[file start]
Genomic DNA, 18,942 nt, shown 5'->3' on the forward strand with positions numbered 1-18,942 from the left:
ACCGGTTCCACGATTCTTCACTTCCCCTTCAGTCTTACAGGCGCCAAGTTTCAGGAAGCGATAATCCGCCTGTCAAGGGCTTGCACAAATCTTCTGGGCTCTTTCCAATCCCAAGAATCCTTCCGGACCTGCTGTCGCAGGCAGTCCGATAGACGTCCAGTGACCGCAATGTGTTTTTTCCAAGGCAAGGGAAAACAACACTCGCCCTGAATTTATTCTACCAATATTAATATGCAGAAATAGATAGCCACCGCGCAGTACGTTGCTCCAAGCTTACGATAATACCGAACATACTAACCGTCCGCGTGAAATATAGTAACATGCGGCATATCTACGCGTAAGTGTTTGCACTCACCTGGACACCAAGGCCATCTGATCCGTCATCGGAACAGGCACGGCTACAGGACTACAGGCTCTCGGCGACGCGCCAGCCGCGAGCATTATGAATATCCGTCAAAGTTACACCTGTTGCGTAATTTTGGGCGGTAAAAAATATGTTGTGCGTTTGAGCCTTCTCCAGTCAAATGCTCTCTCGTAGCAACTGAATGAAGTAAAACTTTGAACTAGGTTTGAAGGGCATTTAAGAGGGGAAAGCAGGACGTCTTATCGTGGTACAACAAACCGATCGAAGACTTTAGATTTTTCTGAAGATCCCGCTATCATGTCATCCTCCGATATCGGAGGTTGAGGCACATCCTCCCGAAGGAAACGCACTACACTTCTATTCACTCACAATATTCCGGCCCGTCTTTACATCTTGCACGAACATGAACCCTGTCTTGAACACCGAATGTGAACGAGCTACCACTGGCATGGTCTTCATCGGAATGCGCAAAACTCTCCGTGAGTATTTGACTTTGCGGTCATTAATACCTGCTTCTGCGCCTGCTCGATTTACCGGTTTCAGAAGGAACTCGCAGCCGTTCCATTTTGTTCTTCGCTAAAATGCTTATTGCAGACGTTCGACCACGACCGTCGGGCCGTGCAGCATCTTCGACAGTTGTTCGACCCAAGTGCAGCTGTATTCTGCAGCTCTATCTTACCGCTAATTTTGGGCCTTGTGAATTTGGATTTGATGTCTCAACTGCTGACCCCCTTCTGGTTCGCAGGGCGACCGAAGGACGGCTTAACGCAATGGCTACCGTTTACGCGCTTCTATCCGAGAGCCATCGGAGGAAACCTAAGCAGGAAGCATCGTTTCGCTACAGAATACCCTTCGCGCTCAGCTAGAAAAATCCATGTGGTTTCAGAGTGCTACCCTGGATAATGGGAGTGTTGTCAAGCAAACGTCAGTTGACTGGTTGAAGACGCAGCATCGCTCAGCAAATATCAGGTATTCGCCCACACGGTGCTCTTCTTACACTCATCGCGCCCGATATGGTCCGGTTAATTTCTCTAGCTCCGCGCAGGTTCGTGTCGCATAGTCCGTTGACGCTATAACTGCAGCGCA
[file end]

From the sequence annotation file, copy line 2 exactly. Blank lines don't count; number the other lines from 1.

ACCGGTTCCACGATTCTTCACTTCCCCTTCAGTCTTACAGGCGCCAAGTTTCAGGAAGCGATAATCCGCCTGTCAAGGGCTTGCACAAATCTTCTGGGCTCTTTCCAATCCCAAGAATCCTTCCGGACCTGCTGTCGCAGGCAGTCCGATAGACGTCCAGTGACCGCAATGTGTTTTTTCCAAGGCAAGGGAAAACAACACTCGCCCTGAATTTATTCTACCAATATTAATATGCAGAAATAGATAGCCACCGCGCAGTACGTTGCTCCAAGCTTACGATAATACCGAACATACTAACCGTCCGCGTGAAATATAGTAACATGCGGCATATCTACGCGTAAGTGTTTGCACTCACCTGGACACCAAGGCCATCTGATCCGTCATCGGAACAGGCACGGCTACAGGACTACAGGCTCTCGGCGACGCGCCAGCCGCGAGCATTATGAATATCCGTCAAAGTTACACCTGTTGCGTAATTTTGGGCGGTAAAAAATATGTTGTGCGTTTGAGCCTTCTCCAGTCAAATGCTCTCTCGTAGCAACTGAATGAAGTAAAACTTTGAACTAGGTTTGAAGGGCATTTAAGAGGGGAAAGCAGGACGTCTTATCGTGGTACAACAAACCGATCGAAGACTTTAGATTTTTCTGAAGATCCCGCTATCATGTCATCCTCCGATATCGGAGGTTGAGGCACATCCTCCCGAAGGAAACGCACTACACTTCTATTCACTCACAATATTCCGGCCCGTCTTTACATCTTGCACGAACATGAACCCTGTCTTGAACACCGAATGTGAACGAGCTACCACTGGCATGGTCTTCATCGGAATGCGCAAAACTCTCCGTGAGTATTTGACTTTGCGGTCATTAATACCTGCTTCTGCGCCTGCTCGATTTACCGGTTTCAGAAGGAACTCGCAGCCGTTCCATTTTGTTCTTCGCTAAAATGCTTATTGCAGACGTTCGACCACGACCGTCGGGCCGTGCAGCATCTTCGACAGTTGTTCGACCCAAGTGCAGCTGTATTCTGCAGCTCTATCTTACCGCTAATTTTGGGCCTTGTGAATTTGGATTTGATGTCTCAACTGCTGACCCCCTTCTGGTTCGCAGGGCGACCGAAGGACGGCTTAACGCAATGGCTACCGTTTACGCGCTTCTATCCGAGAGCCATCGGAGGAAACCTAAGCAGGAAGCATCGTTTCGCTACAGAATACCCTTCGCGCTCAGCTAGAAAAATCCATGTGGTTTCAGAGTGCTACCCTGGATAATGGGAGTGTTGTCAAGCAAACGTCAGTTGACTGGTTGAAGACGCAGCATCGCTCAGCAAATATCAGGTATTCGCCCACACGGTGCTCTTCTTACACTCATCGCGCCCGATATGGTCCGGTTAATTTCTCTAGCTCCGCGCAGGTTCGTGTCGCATAGTCCGTTGACGCTATAACTGCAGCGCA